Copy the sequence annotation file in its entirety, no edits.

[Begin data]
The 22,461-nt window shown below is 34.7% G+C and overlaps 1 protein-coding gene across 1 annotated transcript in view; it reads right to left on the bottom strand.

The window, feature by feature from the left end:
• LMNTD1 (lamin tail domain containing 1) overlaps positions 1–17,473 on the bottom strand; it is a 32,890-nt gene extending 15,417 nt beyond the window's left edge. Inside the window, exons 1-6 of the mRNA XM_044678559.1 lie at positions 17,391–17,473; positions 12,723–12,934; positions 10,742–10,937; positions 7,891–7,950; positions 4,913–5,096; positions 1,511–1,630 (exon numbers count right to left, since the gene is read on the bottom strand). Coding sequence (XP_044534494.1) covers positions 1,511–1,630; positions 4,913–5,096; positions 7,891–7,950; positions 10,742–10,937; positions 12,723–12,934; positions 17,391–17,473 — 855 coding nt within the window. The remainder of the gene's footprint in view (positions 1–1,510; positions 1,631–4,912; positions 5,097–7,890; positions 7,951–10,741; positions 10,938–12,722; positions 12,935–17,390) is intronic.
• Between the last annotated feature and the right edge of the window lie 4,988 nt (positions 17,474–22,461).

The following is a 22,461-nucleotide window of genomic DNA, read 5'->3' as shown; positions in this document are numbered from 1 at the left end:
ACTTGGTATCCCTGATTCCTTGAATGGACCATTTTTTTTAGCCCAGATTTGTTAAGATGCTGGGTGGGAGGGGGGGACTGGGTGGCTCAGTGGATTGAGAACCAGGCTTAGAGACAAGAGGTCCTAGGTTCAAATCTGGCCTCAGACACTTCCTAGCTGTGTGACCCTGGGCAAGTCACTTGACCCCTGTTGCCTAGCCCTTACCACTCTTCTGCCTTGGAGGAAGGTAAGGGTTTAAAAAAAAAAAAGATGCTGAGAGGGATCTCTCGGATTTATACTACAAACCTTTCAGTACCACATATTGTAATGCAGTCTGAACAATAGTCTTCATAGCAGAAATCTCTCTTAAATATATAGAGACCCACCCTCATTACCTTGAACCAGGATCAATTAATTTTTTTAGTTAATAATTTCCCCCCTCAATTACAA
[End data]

The 22,461-nt window shown below is 34.7% G+C and overlaps 1 protein-coding gene across 1 annotated transcript in view; it reads right to left on the bottom strand.

The window, feature by feature from the left end:
• LMNTD1 (lamin tail domain containing 1) overlaps positions 1–17,473 on the bottom strand; it is a 32,890-nt gene extending 15,417 nt beyond the window's left edge. Inside the window, exons 1-6 of the mRNA XM_044678559.1 lie at positions 17,391–17,473; positions 12,723–12,934; positions 10,742–10,937; positions 7,891–7,950; positions 4,913–5,096; positions 1,511–1,630 (exon numbers count right to left, since the gene is read on the bottom strand). Coding sequence (XP_044534494.1) covers positions 1,511–1,630; positions 4,913–5,096; positions 7,891–7,950; positions 10,742–10,937; positions 12,723–12,934; positions 17,391–17,473 — 855 coding nt within the window. The remainder of the gene's footprint in view (positions 1–1,510; positions 1,631–4,912; positions 5,097–7,890; positions 7,951–10,741; positions 10,938–12,722; positions 12,935–17,390) is intronic.
• Between the last annotated feature and the right edge of the window lie 4,988 nt (positions 17,474–22,461).

The following is a 22,461-nucleotide window of genomic DNA, read 5'->3' as shown; positions in this document are numbered from 1 at the left end:
ACTTGGTATCCCTGATTCCTTGAATGGACCATTTTTTTTAGCCCAGATTTGTTAAGATGCTGGGTGGGAGGGGGGGACTGGGTGGCTCAGTGGATTGAGAACCAGGCTTAGAGACAAGAGGTCCTAGGTTCAAATCTGGCCTCAGACACTTCCTAGCTGTGTGACCCTGGGCAAGTCACTTGACCCCTGTTGCCTAGCCCTTACCACTCTTCTGCCTTGGAGGAAGGTAAGGGTTTAAAAAAAAAAAAGATGCTGAGAGGGATCTCTCGGATTTATACTACAAACCTTTCAGTACCACATATTGTAATGCAGTCTGAACAATAGTCTTCATAGCAGAAATCTCTCTTAAATATATAGAGACCCACCCTCATTACCTTGAACCAGGATCAATTAATTTTTTTAGTTAATAATTTCCCCCCTCAATTACAA